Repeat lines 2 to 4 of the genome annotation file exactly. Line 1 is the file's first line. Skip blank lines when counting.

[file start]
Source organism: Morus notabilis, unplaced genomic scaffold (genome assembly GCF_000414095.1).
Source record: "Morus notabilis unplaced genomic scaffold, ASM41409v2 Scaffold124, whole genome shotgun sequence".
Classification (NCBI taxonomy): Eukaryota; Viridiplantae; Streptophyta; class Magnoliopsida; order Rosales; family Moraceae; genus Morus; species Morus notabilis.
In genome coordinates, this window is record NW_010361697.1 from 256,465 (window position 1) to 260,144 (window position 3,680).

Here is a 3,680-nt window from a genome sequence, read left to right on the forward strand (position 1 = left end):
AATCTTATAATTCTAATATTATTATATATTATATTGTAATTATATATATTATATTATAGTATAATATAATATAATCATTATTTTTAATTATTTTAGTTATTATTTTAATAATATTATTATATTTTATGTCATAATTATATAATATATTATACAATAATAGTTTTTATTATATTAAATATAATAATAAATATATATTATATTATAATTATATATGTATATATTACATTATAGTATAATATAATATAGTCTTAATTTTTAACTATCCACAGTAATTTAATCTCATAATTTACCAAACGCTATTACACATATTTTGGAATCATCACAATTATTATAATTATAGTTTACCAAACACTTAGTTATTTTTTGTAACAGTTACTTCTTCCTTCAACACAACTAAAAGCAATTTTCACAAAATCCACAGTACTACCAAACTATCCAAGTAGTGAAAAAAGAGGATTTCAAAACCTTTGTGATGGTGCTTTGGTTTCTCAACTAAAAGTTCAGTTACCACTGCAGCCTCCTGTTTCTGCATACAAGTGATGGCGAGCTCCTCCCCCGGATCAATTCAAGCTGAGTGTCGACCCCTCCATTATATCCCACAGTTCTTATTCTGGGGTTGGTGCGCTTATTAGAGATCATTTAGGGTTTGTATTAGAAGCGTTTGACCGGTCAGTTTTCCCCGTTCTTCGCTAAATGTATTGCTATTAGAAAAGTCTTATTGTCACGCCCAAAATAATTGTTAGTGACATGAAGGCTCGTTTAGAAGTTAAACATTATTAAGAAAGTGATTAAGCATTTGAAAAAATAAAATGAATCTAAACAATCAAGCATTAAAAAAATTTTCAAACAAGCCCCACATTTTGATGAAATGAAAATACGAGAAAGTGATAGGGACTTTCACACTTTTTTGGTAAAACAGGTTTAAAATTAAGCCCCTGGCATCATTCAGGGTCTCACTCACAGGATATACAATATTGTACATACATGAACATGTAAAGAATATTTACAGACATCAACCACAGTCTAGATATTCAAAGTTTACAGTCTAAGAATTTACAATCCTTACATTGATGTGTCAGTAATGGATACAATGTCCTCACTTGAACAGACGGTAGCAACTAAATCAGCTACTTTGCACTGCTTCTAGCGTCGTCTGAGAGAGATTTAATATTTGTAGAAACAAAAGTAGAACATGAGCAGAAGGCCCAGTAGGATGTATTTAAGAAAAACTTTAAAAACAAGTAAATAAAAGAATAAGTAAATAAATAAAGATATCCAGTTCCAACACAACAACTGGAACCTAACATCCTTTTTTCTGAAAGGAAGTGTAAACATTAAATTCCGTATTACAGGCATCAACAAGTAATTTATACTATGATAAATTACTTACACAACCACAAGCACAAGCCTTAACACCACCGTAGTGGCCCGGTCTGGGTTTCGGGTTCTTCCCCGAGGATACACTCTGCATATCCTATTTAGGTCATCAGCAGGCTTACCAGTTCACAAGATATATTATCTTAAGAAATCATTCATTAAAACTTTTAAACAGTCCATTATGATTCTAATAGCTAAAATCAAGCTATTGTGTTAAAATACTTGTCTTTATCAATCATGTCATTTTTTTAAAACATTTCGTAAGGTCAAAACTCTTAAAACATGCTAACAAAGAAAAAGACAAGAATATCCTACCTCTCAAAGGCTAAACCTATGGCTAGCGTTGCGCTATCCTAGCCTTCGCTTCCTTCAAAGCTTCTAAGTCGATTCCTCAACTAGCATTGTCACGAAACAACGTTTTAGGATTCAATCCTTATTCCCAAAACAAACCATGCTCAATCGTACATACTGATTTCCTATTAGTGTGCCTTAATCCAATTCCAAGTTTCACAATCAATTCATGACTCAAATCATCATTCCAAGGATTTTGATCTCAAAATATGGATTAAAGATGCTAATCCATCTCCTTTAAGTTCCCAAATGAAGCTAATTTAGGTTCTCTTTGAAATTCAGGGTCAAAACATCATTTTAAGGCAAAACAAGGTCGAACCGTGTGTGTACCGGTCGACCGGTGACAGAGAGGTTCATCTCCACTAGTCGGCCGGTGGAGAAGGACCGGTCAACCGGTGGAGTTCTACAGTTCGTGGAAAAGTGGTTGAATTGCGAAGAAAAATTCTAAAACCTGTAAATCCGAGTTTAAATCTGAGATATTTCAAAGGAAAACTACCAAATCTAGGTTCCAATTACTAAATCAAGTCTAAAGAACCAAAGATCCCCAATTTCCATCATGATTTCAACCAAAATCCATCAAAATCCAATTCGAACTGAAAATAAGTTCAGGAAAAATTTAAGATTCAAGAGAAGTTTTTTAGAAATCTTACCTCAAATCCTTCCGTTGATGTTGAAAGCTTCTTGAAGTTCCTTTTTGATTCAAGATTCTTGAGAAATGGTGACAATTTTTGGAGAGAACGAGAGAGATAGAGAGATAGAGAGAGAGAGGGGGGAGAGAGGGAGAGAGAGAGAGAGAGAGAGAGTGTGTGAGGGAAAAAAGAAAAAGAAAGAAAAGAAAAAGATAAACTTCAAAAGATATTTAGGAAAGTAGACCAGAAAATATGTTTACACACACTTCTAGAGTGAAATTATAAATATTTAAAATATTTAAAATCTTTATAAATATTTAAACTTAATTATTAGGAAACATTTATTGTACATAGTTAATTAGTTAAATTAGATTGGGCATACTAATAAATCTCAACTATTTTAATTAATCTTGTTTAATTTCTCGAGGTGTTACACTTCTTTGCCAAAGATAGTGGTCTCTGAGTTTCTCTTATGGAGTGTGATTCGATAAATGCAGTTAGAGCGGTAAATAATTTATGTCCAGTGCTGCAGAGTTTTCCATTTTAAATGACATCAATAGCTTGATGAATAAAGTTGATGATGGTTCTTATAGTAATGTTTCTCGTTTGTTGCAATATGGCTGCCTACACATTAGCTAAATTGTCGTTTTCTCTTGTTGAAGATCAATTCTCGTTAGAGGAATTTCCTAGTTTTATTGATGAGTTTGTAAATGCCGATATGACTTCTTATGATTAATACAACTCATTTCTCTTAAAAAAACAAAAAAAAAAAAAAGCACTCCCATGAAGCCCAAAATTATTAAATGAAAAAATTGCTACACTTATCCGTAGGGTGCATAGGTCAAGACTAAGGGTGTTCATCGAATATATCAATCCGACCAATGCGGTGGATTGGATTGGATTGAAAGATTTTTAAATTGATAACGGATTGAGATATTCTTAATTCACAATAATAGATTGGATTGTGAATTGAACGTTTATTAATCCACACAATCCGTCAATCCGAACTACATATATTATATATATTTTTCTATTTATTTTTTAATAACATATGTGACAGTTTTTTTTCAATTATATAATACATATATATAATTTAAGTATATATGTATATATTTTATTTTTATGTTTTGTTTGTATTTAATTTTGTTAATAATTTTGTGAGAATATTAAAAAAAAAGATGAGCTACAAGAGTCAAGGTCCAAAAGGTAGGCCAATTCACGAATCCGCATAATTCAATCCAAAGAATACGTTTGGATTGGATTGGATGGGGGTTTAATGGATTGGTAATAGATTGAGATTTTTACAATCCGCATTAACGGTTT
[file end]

Source record: "Morus notabilis unplaced genomic scaffold, ASM41409v2 Scaffold124, whole genome shotgun sequence".
Classification (NCBI taxonomy): Eukaryota; Viridiplantae; Streptophyta; class Magnoliopsida; order Rosales; family Moraceae; genus Morus; species Morus notabilis.
In genome coordinates, this window is record NW_010361697.1 from 256,465 (window position 1) to 260,144 (window position 3,680).